Overview: extra-time goal

The tantrums and catfights between the builders of the new Wembley Stadium,

Multiplex, and the Football Association have been more fiery than a pre-match
bust up between Chelsea manager Jose Mourinho and his Barcelona counterpart
Frank Rijkaard.

Ever since the Australian builder signed the contract to build New Wembley in
2000, the project has been one big financial disaster area. It took less than a
year after the contract was signed for the FA to start sounding the warning bell
and begging government for a handout to save the project.

Since then, the new Wembley stadium has gone from bad to worse. Budgets have
been exceeded, deadlines have been missed, workers have gone on strike and the
relationship between Multiplex and Wembley National Stadium Ltd, the FA
subsidiary that owns the stadium, has been sucked into a maelstrom of bitterness
and recrimination.

The stadium is now supposed to be ready for next year’s FA Cup final, and
Alex Horne, the director of finance at the FA, will be one of the key people
making sure that this time the deadline will actually be met.

What Happened

Horne was one of the key parties involved in salvaging the FA’s wrecked
relationship with Multiplex, a crucial step for putting the construction of New
Wembley back on track.

It took the intervention of Lord Patrick Carter and a series of secret
meetings in hotel rooms to persuade Multiplex and WNSL to kiss and make up, but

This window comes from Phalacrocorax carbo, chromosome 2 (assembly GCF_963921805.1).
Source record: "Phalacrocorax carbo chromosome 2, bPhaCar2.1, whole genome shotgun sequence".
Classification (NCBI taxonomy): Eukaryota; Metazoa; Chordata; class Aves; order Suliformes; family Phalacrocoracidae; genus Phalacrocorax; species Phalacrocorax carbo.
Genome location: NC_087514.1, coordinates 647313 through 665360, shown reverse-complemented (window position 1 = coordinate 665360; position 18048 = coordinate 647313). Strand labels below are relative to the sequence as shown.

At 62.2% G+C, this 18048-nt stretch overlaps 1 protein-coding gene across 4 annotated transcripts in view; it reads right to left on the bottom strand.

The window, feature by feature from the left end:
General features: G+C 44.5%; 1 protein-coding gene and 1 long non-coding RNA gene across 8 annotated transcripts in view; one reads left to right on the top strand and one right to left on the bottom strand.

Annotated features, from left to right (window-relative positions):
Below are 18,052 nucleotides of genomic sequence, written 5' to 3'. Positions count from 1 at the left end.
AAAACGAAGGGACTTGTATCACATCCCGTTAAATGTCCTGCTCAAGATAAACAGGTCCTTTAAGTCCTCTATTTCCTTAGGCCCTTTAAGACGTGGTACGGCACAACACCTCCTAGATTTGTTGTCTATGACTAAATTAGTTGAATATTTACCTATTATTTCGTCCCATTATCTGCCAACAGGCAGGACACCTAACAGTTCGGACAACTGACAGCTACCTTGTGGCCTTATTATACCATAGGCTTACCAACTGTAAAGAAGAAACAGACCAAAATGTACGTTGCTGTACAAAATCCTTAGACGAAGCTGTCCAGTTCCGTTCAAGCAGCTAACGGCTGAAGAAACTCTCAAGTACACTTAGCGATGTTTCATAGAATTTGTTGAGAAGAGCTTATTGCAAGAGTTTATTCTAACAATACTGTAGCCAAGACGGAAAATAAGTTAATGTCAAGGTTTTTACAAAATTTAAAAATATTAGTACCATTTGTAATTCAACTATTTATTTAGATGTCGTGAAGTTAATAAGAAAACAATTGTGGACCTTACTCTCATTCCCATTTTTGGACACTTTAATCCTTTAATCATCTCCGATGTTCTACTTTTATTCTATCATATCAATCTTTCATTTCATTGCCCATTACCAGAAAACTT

eventually the two parties reached an agreement.

Multiplex were meant to have the stadium completed in time for the 2006 FA
Cup final, and when the deadline was missed WNSL promptly claimed liquidated
damages and held back £38m of the cash owed to Multiplex. The builder, however,
wanted this money and an additional £70m to complete the project. Multiplex then
presented a claim of £350m against WNSL.

Thanks to the intervention of Lord Carter and the negotiations between
Multiplex and Horne, a deal has been sealed. The FA have agreed to give
Multiplex an extra 130 days to finish the project and pay an extra £70m on top
of the agreed price of £458m.

What’s going to happen?

Multiplex has promised to have the stadium ready for the 2007 FA Cup Final.

Horne is going to be a key player in ensuring that the fragile truce between
WNSL and Multiplex holds. This project has been subject to delays before, and it
is going to be hard work to prevent other problems from cropping up.

The agreement between WNSL and Multiplex is in place, but the two parties
have fallen out before and if there are any more glitches leading up to 2007 the
delicate relationship could implode all over again.

A challenging winter lies ahead for the FA’s director of finance. He will be
hoping that the New Wembley problems are in the past.

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